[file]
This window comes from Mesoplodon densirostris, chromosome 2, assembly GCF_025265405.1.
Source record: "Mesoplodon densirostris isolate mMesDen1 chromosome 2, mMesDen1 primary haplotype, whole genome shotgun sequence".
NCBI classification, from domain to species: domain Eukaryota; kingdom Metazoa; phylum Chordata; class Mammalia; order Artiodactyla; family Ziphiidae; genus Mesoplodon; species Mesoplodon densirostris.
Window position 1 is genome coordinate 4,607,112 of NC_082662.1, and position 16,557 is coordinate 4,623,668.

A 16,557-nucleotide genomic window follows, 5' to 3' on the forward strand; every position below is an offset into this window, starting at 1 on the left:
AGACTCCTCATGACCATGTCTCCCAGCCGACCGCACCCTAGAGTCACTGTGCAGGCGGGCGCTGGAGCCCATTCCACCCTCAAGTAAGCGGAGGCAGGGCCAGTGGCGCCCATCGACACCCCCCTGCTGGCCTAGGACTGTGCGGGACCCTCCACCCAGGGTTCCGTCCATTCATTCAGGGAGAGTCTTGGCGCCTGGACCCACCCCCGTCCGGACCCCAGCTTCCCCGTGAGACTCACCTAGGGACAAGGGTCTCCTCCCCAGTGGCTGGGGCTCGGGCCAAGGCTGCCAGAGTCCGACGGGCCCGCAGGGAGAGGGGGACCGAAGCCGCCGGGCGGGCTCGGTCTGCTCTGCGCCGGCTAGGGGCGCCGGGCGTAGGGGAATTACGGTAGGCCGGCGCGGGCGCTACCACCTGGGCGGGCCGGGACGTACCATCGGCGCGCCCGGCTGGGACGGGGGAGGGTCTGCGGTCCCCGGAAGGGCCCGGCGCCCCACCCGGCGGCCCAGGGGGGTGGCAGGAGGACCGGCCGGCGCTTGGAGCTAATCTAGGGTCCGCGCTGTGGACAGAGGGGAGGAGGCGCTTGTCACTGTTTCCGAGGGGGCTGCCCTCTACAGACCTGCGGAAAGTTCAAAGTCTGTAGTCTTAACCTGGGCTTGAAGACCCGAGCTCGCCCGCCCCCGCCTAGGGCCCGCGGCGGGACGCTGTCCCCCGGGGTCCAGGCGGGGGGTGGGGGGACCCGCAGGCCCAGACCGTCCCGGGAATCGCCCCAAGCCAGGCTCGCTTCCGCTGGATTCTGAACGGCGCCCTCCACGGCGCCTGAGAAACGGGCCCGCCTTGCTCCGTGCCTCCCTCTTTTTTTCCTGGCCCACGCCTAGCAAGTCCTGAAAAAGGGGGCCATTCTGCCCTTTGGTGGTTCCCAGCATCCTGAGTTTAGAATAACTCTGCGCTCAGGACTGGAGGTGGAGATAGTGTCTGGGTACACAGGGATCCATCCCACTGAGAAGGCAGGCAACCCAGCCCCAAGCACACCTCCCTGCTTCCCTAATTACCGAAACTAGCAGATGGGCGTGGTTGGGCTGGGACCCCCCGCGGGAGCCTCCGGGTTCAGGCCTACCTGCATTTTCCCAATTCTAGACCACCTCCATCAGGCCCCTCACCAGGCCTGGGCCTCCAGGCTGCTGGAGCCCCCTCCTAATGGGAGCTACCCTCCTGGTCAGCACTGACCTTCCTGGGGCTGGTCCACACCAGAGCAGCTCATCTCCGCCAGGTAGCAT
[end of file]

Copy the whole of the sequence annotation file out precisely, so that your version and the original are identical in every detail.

This window comes from Mesoplodon densirostris, chromosome 2, assembly GCF_025265405.1.
Source record: "Mesoplodon densirostris isolate mMesDen1 chromosome 2, mMesDen1 primary haplotype, whole genome shotgun sequence".
NCBI classification, from domain to species: domain Eukaryota; kingdom Metazoa; phylum Chordata; class Mammalia; order Artiodactyla; family Ziphiidae; genus Mesoplodon; species Mesoplodon densirostris.
Window position 1 is genome coordinate 4,607,112 of NC_082662.1, and position 16,557 is coordinate 4,623,668.

A 16,557-nucleotide genomic window follows, 5' to 3' on the forward strand; every position below is an offset into this window, starting at 1 on the left:
AGACTCCTCATGACCATGTCTCCCAGCCGACCGCACCCTAGAGTCACTGTGCAGGCGGGCGCTGGAGCCCATTCCACCCTCAAGTAAGCGGAGGCAGGGCCAGTGGCGCCCATCGACACCCCCCTGCTGGCCTAGGACTGTGCGGGACCCTCCACCCAGGGTTCCGTCCATTCATTCAGGGAGAGTCTTGGCGCCTGGACCCACCCCCGTCCGGACCCCAGCTTCCCCGTGAGACTCACCTAGGGACAAGGGTCTCCTCCCCAGTGGCTGGGGCTCGGGCCAAGGCTGCCAGAGTCCGACGGGCCCGCAGGGAGAGGGGGACCGAAGCCGCCGGGCGGGCTCGGTCTGCTCTGCGCCGGCTAGGGGCGCCGGGCGTAGGGGAATTACGGTAGGCCGGCGCGGGCGCTACCACCTGGGCGGGCCGGGACGTACCATCGGCGCGCCCGGCTGGGACGGGGGAGGGTCTGCGGTCCCCGGAAGGGCCCGGCGCCCCACCCGGCGGCCCAGGGGGGTGGCAGGAGGACCGGCCGGCGCTTGGAGCTAATCTAGGGTCCGCGCTGTGGACAGAGGGGAGGAGGCGCTTGTCACTGTTTCCGAGGGGGCTGCCCTCTACAGACCTGCGGAAAGTTCAAAGTCTGTAGTCTTAACCTGGGCTTGAAGACCCGAGCTCGCCCGCCCCCGCCTAGGGCCCGCGGCGGGACGCTGTCCCCCGGGGTCCAGGCGGGGGGTGGGGGGACCCGCAGGCCCAGACCGTCCCGGGAATCGCCCCAAGCCAGGCTCGCTTCCGCTGGATTCTGAACGGCGCCCTCCACGGCGCCTGAGAAACGGGCCCGCCTTGCTCCGTGCCTCCCTCTTTTTTTCCTGGCCCACGCCTAGCAAGTCCTGAAAAAGGGGGCCATTCTGCCCTTTGGTGGTTCCCAGCATCCTGAGTTTAGAATAACTCTGCGCTCAGGACTGGAGGTGGAGATAGTGTCTGGGTACACAGGGATCCATCCCACTGAGAAGGCAGGCAACCCAGCCCCAAGCACACCTCCCTGCTTCCCTAATTACCGAAACTAGCAGATGGGCGTGGTTGGGCTGGGACCCCCCGCGGGAGCCTCCGGGTTCAGGCCTACCTGCATTTTCCCAATTCTAGACCACCTCCATCAGGCCCCTCACCAGGCCTGGGCCTCCAGGCTGCTGGAGCCCCCTCCTAATGGGAGCTACCCTCCTGGTCAGCACTGACCTTCCTGGGGCTGGTCCACACCAGAGCAGCTCATCTCCGCCAGGTAGCAT